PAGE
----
Holiday Central

3 financial gifts for the holidays made easy

Remember how bewildered and disappointed you were as a kid when you got a savings bond from your grandparents during holidays.

Now startups and established financial companies make it easier to give stocks and other financial assets during the holiday season.

No guarantee your children or grandkids will not appreciate your present in the moment, but years from now they will be grateful for your generosity.

Here are some popular financial gifts that may be a little more thoughtful than cold hard cash, a perennial holiday favorite:

'Stock'-ing stuffers


You have numerous ways to hand out stock over the holiday season.

If you own shares, you can re-title your stock to a loved one through your broker.

People should consider giving stock that has appreciated to avoid capital gains taxes, said Douglas Kobak, a certifiied financial planner and principal at Main Line Group Wealth Management.

"If the child is in a lower tax bracket, they should gift the security to the child and have them sell it where there would be more available on an after-tax basis for the child's need," Kobak said.

Or you can set up a low-cost dividend reinvestment plan (DRIP). You will need to own a share to be eligible for a DRIP, which lets you purchase shares with a company's dividend at little or no cost.

These gift cards are like a modern-day savings bond.
Avi Lele
Stockpile's CEO and co-founder

Some well-known public companies with brands children would recognize offer DRIPs, such as Walt DIsney and McDonald's, but many high-flying technology companies do not.

With share prices of Google's parent company Alphabet, Apple and Facebook in the triple digits, you might want to get your kids or grandkids a gift card instead.

Stockpile allows people to buy physical gift cards for shares at retailers, such as Kmart and Toys 'R Us, in denominations ranging from $25 to $100. Or buy online gift cards in any amount.

"These gift cards are like a modern-day savings bond," said Avi Lele, Stockpile's CEO and co-founder.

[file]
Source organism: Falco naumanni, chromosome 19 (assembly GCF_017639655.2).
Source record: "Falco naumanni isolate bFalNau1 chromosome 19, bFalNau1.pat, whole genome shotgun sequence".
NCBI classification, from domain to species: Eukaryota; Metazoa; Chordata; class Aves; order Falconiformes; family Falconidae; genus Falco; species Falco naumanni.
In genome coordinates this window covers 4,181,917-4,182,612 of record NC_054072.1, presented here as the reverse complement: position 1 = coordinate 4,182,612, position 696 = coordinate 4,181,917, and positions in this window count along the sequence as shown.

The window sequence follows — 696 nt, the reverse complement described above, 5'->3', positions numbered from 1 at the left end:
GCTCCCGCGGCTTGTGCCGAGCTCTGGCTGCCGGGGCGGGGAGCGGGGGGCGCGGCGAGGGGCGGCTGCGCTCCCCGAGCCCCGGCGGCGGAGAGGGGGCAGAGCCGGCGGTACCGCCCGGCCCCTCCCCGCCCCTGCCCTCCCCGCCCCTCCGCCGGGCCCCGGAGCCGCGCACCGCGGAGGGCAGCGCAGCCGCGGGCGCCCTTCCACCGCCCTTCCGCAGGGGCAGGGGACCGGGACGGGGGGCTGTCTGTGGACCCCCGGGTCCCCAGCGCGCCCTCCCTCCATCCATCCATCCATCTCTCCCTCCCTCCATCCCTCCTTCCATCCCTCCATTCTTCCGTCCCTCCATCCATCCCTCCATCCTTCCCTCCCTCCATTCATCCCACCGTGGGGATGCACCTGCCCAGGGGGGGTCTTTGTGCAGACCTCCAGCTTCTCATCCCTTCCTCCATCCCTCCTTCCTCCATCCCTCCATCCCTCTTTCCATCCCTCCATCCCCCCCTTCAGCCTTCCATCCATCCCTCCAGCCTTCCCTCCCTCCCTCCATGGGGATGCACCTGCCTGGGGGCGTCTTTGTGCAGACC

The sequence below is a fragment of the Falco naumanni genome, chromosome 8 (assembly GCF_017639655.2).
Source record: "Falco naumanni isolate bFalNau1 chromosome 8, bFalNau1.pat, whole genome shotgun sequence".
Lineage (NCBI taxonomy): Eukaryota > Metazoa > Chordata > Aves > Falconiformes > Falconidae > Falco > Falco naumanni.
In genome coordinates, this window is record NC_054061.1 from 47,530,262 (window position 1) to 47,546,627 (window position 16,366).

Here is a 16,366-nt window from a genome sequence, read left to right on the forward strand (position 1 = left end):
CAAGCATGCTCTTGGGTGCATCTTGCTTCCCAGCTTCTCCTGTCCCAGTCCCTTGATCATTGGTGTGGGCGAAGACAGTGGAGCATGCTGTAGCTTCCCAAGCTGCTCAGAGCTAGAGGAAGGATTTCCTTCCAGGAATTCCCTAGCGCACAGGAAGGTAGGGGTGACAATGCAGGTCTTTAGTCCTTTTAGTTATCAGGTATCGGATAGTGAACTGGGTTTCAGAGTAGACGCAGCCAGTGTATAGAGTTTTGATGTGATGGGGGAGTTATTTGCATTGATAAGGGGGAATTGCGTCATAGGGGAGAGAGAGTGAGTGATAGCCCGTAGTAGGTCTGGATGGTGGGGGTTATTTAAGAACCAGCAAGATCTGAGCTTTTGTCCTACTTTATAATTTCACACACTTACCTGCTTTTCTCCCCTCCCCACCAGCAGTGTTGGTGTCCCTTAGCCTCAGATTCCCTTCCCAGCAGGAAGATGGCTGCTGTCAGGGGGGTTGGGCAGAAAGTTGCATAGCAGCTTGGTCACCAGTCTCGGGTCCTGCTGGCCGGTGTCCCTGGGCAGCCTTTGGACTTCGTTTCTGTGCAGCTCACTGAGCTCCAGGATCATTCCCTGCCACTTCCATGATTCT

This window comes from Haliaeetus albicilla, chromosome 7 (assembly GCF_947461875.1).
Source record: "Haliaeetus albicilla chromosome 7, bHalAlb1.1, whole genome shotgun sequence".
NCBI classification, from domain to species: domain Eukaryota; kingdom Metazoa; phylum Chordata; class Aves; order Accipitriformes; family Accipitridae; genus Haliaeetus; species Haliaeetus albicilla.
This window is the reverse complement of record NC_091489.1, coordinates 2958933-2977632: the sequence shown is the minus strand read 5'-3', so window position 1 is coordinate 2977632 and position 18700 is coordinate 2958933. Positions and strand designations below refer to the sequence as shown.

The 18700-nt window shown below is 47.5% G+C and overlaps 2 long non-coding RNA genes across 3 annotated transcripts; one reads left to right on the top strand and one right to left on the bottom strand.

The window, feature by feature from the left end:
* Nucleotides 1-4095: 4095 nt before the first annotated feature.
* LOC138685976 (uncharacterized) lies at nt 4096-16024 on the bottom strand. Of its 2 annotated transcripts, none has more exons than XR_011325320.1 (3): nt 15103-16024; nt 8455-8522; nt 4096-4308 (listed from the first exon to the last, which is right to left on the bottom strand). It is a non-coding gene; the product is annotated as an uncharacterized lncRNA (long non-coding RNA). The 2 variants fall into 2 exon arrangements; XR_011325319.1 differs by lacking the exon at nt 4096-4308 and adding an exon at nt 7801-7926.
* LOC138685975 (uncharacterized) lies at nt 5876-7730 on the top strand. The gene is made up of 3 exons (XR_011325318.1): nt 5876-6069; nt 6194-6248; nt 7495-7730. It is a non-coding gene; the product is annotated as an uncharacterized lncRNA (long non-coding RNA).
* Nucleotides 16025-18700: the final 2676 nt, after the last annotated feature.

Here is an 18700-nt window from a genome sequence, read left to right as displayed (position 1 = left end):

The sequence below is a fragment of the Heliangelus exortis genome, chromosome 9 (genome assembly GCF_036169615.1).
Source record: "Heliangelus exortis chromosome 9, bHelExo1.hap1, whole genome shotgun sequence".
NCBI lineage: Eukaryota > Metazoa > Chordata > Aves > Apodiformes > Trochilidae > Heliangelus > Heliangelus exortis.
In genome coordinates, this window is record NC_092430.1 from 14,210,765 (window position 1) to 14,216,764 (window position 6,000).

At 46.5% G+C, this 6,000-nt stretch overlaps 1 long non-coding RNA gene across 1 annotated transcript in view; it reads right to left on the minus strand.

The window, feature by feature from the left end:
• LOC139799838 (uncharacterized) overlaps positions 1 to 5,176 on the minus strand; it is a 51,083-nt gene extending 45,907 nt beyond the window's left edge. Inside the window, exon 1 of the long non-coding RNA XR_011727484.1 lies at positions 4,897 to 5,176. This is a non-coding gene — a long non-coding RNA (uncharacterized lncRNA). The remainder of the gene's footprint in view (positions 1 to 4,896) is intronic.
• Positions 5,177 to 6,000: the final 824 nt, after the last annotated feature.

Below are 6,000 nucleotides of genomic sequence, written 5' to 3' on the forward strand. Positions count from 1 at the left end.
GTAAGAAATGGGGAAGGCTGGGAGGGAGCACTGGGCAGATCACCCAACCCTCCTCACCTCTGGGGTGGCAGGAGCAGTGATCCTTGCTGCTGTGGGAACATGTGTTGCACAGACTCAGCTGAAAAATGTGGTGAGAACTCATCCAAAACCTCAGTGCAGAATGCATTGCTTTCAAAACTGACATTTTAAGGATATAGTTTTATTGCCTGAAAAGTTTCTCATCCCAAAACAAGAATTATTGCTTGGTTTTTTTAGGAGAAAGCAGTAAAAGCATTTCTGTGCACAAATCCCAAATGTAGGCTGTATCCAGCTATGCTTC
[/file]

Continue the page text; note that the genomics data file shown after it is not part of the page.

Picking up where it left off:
Once people receive these cards, they need to redeem the cards on Stockpile, which is an online brokerage that allows users to buy fractions of a share. About 25 percent of Stockpile's customers are kids and teens, Lele said.

College savings plan contributions

With the rising cost of an education, more parents are crowdsourcing to fund their 529 college savings plans.

Some plans offer features that allow family and friends to gift money directly to the 529 plans, which are flexible and tax-advantaged accounts for qualified educational expenses. Ascensus College Savings, which administers 31 plans in 17 states, provides such a program called Ugift.

"Typically, we see about 40 percent of annual Ugift contributions come in in December and January," said Suzanne Fetky, director of marketing at Ascensus College Savings.

The Gift of College and Leaf College Savings also offer gift cards people can buy that make it easy to contribute directly to a child or family member's 529 college savings plan account.

Individual retirement accounts

Unlike the other two gifts, opening an IRA, whether traditional or Roth, for a child or loved one can be tricker.

"My favorite recommendation is for parents or grandparents to help their children set up a Roth IRA," said George Gagliardi, a CFP at the Trust Advisory Group. "This requires earned income on the part of the child, so it is mostly for older children in their teens or college."

Children can contribute up to the limit of $5,500 in earned income per year.

A gift of IRA provides benefits down the road for when children are 18 years or older, Gagliardi said, because they may qualify for Retirement Savings Contributions Credit.

If their adjusted gross income is less than $31,000 in 2017, they can get a credit from the U.S. government of between 10 percent and 50 percent of their contribution for the first $2,000 that they contribute to a retirement account.

"All it requires for the credit is to fill out a 1040A form and the Form 8880," Gagliardi said.